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Europe

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“The Invaders Will Know No Tranquility”: The Transition to New Imperialism, 1840-1880

A discussion of how to teach European imperialism between 1840 and 1880.

“The Invaders Will Know No Tranquility”: The Transition to New Imperialism, 1840-1880
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“Pilfering Our Resources”: Teaching the Causes of New Imperialism with Primary Sources

A discussion of how to teach the causes of New Imperialism using primary sources.

“Pilfering Our Resources”: Teaching the Causes of New Imperialism with Primary Sources
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“A Right Notion of Life”: The Ottomans in 1700

A discussion of teaching the Ottoman Empire in 1700 using an image of the Sultan’s mother drinking coffee.

“A Right Notion of Life”: The Ottomans in 1700
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“Addicted to the Coffeehouse”: Snapshots from the Ottoman Empire

A discussion of the challenges of teaching the Ottomans in world history courses and how to use an Ottoman coffeehouse to teach about the empire

“Addicted to the Coffeehouse”: Snapshots from the Ottoman Empire
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Revolutionary Revolutions: Rethinking how we teach the political revolutions between 1750 and 1900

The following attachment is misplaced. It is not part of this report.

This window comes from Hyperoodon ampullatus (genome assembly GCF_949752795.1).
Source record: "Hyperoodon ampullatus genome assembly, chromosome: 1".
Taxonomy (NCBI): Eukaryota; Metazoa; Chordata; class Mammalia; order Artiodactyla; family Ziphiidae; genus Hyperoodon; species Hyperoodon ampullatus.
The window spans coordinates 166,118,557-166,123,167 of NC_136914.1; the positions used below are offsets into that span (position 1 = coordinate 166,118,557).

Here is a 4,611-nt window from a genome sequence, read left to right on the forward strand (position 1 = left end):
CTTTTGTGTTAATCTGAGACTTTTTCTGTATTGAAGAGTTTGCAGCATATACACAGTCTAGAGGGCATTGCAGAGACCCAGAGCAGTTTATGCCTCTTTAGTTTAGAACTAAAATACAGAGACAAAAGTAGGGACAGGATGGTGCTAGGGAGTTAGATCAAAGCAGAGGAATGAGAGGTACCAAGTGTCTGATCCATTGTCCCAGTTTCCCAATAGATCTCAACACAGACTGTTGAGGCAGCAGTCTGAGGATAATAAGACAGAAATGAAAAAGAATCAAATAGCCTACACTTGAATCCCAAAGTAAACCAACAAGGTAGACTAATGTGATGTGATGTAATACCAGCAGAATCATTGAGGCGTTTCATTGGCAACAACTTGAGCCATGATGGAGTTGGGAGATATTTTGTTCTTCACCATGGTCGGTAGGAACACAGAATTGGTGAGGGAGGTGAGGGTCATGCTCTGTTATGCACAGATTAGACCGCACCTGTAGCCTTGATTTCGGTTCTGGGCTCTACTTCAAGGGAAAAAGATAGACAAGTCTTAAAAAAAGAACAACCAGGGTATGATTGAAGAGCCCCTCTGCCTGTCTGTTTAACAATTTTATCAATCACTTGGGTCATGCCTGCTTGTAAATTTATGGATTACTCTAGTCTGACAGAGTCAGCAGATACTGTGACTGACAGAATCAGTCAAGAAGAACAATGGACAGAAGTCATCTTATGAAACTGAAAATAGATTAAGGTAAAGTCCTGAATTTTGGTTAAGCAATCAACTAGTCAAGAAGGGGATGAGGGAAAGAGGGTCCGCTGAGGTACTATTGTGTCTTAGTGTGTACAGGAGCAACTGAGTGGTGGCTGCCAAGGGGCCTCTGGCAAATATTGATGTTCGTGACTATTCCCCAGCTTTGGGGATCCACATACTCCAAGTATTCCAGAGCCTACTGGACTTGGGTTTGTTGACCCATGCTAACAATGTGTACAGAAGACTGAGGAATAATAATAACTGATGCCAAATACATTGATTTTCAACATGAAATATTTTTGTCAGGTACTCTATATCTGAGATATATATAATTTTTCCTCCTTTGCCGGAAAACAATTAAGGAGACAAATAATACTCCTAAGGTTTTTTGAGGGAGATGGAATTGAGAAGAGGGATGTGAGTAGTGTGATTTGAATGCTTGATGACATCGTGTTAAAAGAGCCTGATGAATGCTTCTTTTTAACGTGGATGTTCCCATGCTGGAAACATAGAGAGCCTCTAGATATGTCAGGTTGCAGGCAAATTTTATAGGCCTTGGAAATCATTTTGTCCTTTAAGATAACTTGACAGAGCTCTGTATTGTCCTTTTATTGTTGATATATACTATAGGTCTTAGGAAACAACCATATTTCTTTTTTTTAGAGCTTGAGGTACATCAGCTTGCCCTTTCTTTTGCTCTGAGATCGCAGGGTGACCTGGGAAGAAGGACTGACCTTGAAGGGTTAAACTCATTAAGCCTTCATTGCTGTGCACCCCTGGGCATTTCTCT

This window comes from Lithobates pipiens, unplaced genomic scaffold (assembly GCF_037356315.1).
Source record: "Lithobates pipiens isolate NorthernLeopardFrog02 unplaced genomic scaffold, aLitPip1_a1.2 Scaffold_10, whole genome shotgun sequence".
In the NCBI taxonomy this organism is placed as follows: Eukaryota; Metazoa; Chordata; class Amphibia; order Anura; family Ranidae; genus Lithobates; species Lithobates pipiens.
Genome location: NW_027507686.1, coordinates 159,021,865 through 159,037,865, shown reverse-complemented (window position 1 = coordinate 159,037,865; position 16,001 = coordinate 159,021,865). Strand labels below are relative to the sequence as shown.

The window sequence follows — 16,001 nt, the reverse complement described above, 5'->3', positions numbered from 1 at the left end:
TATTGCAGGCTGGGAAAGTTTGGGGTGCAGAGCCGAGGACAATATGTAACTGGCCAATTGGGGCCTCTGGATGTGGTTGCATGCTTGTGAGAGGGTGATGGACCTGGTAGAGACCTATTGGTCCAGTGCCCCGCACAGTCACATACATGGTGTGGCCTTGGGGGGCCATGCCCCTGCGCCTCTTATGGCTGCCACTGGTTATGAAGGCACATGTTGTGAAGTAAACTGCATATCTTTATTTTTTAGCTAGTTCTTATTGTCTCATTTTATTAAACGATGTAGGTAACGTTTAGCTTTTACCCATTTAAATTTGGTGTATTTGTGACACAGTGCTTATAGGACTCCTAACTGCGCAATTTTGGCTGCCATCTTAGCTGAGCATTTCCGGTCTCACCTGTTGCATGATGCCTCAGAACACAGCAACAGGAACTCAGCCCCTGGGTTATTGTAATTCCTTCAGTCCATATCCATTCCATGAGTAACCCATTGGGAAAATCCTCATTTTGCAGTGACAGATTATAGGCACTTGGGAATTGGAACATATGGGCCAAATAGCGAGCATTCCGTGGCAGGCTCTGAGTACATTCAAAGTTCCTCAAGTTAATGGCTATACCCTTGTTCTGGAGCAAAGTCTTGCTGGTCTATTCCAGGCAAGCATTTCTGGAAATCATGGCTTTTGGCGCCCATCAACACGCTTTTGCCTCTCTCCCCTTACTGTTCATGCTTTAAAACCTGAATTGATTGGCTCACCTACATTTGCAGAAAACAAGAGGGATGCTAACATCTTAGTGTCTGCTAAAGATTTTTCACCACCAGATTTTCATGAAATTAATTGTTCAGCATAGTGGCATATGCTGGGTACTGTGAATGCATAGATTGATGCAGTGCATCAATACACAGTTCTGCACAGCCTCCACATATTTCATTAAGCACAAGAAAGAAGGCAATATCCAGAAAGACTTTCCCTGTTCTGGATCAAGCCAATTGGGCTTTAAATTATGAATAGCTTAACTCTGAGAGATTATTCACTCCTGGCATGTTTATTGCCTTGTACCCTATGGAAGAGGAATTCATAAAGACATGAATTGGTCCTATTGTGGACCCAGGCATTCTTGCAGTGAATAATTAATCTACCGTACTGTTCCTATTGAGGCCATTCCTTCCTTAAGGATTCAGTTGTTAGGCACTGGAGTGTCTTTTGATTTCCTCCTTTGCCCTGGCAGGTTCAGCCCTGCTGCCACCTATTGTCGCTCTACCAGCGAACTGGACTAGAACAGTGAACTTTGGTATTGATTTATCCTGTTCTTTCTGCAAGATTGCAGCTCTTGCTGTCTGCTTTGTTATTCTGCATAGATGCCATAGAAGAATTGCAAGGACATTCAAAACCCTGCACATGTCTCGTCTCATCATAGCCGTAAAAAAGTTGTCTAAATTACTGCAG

Dear #APworld teachers, if you want a fresh, global approach to teaching revolutions, come check out our #whapchat discussion this week led by @ERBeckman and @bramhubbell - I know I’m spending some time this weekend revamping my lessons! #sschat #worldhistory #historyteacher https://t.co/Av5nMPkyfp — Angela A. Lee (@mrshistorylee)

Revolutionary Revolutions: Rethinking how we teach the political revolutions between 1750 and 1900
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More than Four Turtles: Global Renaissances in the Fifteenth Century (Part I)

After spending two days setting up the big picture of the revival of Afroeurasia in the fifteenth century, we dive into the Renaissance, or Renaissances, on the third day. I use two different readings with the students and set up the class in a sort of a modified Harkness style

More than Four Turtles: Global Renaissances in the Fifteenth Century (Part I)
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Globalizing the Renaissance

About ten years ago, I developed a lesson on “Placing the Renaissance in a Global Setting.” The lesson can still be found on the AP World History Teacher Community, although you need to have an account to access it. The lesson was partially a response to an earlier discussion on

Globalizing the Renaissance